Does the North Dakota Insurance Department Set Auto Coverage Rates?
The North Dakota Insurance Department is responsible for regulating auto insurance rates, but not setting them. Coverage providers set rates based on data that indicate a driver's risk of filing a claim. Although individual insurers use different methods for determining a motorist's level of risk, companies still generally examine the same range of information.
Rates for North Dakota auto insurance are affected by the personal information of individual drivers combined with the statistical information about other drivers who share the same characteristics. The details that insurers commonly consider, which policyholders may have little control over, can include a motorist's age, gender, marital status, and location, among many others. Variables such as a driver's desired level of coverage, car type, annual mileage, and claims history can also be influential.
Each of these details helps insurers determine an applicant's level of risk. For example, in the Peace Garden State motor vehicle accidents are the leading cause of death for teenagers. In 2010, teenage drivers were involved in more than 20 percent of the total number of accidents in ND, and male drivers between the ages of 21 and 24 represented the highest percentage of speed-related crashes in the state. As a result of this heightened risk, motorists under the age of 25 commonly encounter higher coverage costs.
One of the more influential details that an insurer examines is a driver's claims history. Often the impact of accidents on auto insurance rates can be tremendous, especially if the policyholder is liable for expensive damages. And convictions for things like driving under the influence and reckless driving can indicate that a motorist is a higher-than-average risk, which could lead to higher policy prices.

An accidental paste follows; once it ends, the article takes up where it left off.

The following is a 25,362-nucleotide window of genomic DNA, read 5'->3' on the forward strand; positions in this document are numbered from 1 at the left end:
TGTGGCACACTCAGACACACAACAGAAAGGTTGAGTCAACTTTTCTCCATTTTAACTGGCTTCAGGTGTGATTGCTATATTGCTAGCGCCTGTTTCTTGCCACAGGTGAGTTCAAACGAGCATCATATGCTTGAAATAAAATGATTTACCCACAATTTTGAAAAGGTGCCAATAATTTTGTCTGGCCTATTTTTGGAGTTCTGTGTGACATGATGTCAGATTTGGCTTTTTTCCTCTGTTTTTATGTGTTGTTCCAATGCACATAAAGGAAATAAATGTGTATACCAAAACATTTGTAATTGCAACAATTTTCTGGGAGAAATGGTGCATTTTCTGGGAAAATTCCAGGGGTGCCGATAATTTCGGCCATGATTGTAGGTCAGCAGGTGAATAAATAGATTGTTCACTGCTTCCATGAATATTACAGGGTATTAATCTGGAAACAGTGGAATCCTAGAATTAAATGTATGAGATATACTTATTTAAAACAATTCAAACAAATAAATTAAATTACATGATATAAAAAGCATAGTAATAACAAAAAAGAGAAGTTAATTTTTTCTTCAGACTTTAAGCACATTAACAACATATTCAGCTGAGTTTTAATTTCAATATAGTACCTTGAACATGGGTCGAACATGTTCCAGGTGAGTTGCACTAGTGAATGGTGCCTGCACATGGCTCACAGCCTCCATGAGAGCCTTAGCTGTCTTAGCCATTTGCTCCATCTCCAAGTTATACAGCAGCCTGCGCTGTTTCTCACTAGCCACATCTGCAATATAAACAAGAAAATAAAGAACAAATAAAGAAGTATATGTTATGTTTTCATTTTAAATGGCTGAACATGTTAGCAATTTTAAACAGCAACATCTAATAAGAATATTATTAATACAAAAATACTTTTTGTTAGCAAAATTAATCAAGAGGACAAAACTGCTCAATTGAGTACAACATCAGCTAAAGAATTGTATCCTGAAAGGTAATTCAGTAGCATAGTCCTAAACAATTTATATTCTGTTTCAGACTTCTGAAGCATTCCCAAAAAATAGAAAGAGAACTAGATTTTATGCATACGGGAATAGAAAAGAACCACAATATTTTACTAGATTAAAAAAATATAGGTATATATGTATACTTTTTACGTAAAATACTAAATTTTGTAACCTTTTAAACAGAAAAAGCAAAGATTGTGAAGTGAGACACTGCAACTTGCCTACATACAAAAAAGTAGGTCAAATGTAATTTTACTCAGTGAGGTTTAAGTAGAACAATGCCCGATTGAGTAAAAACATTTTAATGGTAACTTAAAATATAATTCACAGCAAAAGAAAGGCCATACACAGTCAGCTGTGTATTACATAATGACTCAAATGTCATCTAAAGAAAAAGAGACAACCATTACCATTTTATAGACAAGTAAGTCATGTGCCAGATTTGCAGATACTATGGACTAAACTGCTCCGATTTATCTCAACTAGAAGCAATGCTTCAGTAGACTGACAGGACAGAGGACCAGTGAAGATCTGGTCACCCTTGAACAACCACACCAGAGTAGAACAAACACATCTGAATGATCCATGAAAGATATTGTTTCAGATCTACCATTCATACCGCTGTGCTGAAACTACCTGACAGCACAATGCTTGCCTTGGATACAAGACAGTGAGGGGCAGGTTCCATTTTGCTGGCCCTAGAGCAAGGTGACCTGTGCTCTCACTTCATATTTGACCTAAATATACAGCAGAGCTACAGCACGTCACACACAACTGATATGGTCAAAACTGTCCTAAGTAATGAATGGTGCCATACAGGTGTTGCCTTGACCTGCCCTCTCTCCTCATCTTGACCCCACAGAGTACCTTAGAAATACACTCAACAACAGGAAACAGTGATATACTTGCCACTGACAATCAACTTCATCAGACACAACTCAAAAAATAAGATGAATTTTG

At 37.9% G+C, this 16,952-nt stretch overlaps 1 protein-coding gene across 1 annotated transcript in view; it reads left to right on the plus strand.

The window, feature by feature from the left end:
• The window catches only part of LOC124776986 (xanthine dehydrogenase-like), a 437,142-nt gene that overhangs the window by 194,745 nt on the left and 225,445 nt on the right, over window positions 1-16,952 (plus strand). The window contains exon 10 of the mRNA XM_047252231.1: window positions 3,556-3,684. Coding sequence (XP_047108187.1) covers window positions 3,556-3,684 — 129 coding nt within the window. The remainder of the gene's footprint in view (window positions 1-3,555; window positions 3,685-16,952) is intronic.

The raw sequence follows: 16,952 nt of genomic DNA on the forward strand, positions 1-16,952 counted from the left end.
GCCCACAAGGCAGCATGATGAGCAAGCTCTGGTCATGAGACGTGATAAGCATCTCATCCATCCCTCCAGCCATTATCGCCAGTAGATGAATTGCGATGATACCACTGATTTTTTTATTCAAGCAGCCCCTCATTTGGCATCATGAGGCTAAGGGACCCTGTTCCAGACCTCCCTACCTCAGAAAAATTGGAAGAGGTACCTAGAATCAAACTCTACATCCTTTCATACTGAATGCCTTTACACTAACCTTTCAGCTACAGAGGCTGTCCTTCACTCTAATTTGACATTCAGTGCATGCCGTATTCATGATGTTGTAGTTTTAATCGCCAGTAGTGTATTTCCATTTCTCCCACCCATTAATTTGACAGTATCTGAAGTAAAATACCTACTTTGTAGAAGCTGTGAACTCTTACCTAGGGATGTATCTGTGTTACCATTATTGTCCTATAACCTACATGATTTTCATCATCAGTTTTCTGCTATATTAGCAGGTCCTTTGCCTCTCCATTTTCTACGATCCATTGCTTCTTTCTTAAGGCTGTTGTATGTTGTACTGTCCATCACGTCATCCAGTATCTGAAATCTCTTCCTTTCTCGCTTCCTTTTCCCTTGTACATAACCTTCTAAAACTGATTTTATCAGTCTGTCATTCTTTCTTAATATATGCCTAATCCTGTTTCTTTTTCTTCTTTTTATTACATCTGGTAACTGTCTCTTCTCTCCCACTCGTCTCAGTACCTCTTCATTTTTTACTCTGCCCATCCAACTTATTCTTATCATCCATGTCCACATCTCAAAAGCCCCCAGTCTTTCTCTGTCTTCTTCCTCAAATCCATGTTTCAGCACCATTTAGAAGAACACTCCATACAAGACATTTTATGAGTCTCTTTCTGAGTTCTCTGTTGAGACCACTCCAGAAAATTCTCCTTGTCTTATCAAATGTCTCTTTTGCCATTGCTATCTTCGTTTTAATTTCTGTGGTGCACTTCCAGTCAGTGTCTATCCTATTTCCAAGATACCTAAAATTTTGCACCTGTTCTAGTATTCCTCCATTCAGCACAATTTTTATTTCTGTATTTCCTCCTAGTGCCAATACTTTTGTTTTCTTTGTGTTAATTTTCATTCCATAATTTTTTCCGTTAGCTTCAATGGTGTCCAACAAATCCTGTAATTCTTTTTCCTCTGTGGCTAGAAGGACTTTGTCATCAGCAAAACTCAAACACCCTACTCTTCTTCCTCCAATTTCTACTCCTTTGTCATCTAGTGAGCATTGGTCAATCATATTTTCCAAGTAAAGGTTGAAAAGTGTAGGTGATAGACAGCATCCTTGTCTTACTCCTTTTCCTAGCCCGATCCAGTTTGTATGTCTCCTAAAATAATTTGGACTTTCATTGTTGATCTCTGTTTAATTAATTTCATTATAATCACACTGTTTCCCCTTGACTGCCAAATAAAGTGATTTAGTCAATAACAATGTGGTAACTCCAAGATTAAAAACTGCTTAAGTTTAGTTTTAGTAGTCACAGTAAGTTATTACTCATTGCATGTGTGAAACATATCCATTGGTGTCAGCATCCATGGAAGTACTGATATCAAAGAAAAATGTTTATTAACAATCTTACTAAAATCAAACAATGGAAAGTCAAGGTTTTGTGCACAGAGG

The level of coverage that a motorist buys may also have a noticeable impact on a resident's insurance premium. Although North Dakota is home to some of the nation's lowest expenditures, rates can still fluctuate considerably based on the policy's extent of protection. ND motorists are only required to carry bodily injury liability, property damage liability, uninsured/underinsured motorist coverage, and personal injury protection, but additional options are also available for an added cost. Adding comprehensive and collision coverage, for example, can have a noticeable impact on a driver's premium, but it also covers a wide range of damages.
Although the ND Insurance Department is not responsible for setting auto insurance rates, it still works to ensure fair and healthy competition among insurers, and it is responsible for ensuring that coverage providers use reasonable methods for rating motorists. Additionally, the department regularly provides residents with valuable information and helps resolve complaints against coverage providers in the Peace Garden State.